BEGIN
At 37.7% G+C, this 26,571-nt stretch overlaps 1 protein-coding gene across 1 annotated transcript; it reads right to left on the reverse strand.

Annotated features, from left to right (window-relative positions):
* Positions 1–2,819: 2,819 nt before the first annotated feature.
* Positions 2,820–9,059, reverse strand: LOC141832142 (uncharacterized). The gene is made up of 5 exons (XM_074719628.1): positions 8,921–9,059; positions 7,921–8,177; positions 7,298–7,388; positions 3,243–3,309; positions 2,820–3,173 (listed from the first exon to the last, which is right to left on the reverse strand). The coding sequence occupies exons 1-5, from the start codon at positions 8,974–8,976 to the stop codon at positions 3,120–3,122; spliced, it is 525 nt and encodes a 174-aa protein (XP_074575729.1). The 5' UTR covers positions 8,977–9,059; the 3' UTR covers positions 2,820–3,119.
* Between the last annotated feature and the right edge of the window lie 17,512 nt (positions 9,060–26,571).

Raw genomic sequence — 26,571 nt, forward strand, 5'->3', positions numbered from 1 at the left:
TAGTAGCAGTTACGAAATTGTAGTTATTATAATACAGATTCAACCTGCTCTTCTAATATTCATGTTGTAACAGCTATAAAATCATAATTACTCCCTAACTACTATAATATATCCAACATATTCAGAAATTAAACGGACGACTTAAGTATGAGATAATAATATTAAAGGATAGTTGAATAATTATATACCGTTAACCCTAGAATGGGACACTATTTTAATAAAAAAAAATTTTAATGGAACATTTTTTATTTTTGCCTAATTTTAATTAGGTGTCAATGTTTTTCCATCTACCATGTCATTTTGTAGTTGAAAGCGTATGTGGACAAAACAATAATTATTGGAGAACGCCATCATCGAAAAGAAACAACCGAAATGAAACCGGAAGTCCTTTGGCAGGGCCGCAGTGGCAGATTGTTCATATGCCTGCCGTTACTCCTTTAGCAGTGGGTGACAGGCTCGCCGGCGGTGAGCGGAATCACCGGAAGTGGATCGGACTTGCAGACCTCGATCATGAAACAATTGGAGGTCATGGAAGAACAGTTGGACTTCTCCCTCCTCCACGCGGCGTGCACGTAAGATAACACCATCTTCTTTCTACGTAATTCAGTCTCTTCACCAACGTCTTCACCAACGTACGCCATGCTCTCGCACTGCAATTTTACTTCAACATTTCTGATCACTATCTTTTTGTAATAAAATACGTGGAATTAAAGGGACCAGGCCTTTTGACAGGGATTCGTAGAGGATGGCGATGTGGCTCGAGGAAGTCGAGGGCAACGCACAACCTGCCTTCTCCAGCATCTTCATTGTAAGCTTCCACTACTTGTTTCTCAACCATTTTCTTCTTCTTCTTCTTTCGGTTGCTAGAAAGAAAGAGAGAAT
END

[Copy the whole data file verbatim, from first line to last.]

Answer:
At 37.7% G+C, this 26,571-nt stretch overlaps 1 protein-coding gene across 1 annotated transcript; it reads right to left on the reverse strand.

Annotated features, from left to right (window-relative positions):
* Positions 1–2,819: 2,819 nt before the first annotated feature.
* Positions 2,820–9,059, reverse strand: LOC141832142 (uncharacterized). The gene is made up of 5 exons (XM_074719628.1): positions 8,921–9,059; positions 7,921–8,177; positions 7,298–7,388; positions 3,243–3,309; positions 2,820–3,173 (listed from the first exon to the last, which is right to left on the reverse strand). The coding sequence occupies exons 1-5, from the start codon at positions 8,974–8,976 to the stop codon at positions 3,120–3,122; spliced, it is 525 nt and encodes a 174-aa protein (XP_074575729.1). The 5' UTR covers positions 8,977–9,059; the 3' UTR covers positions 2,820–3,119.
* Between the last annotated feature and the right edge of the window lie 17,512 nt (positions 9,060–26,571).

Raw genomic sequence — 26,571 nt, forward strand, 5'->3', positions numbered from 1 at the left:
TAGTAGCAGTTACGAAATTGTAGTTATTATAATACAGATTCAACCTGCTCTTCTAATATTCATGTTGTAACAGCTATAAAATCATAATTACTCCCTAACTACTATAATATATCCAACATATTCAGAAATTAAACGGACGACTTAAGTATGAGATAATAATATTAAAGGATAGTTGAATAATTATATACCGTTAACCCTAGAATGGGACACTATTTTAATAAAAAAAAATTTTAATGGAACATTTTTTATTTTTGCCTAATTTTAATTAGGTGTCAATGTTTTTCCATCTACCATGTCATTTTGTAGTTGAAAGCGTATGTGGACAAAACAATAATTATTGGAGAACGCCATCATCGAAAAGAAACAACCGAAATGAAACCGGAAGTCCTTTGGCAGGGCCGCAGTGGCAGATTGTTCATATGCCTGCCGTTACTCCTTTAGCAGTGGGTGACAGGCTCGCCGGCGGTGAGCGGAATCACCGGAAGTGGATCGGACTTGCAGACCTCGATCATGAAACAATTGGAGGTCATGGAAGAACAGTTGGACTTCTCCCTCCTCCACGCGGCGTGCACGTAAGATAACACCATCTTCTTTCTACGTAATTCAGTCTCTTCACCAACGTCTTCACCAACGTACGCCATGCTCTCGCACTGCAATTTTACTTCAACATTTCTGATCACTATCTTTTTGTAATAAAATACGTGGAATTAAAGGGACCAGGCCTTTTGACAGGGATTCGTAGAGGATGGCGATGTGGCTCGAGGAAGTCGAGGGCAACGCACAACCTGCCTTCTCCAGCATCTTCATTGTAAGCTTCCACTACTTGTTTCTCAACCATTTTCTTCTTCTTCTTCTTTCGGTTGCTAGAAAGAAAGAGAGAAT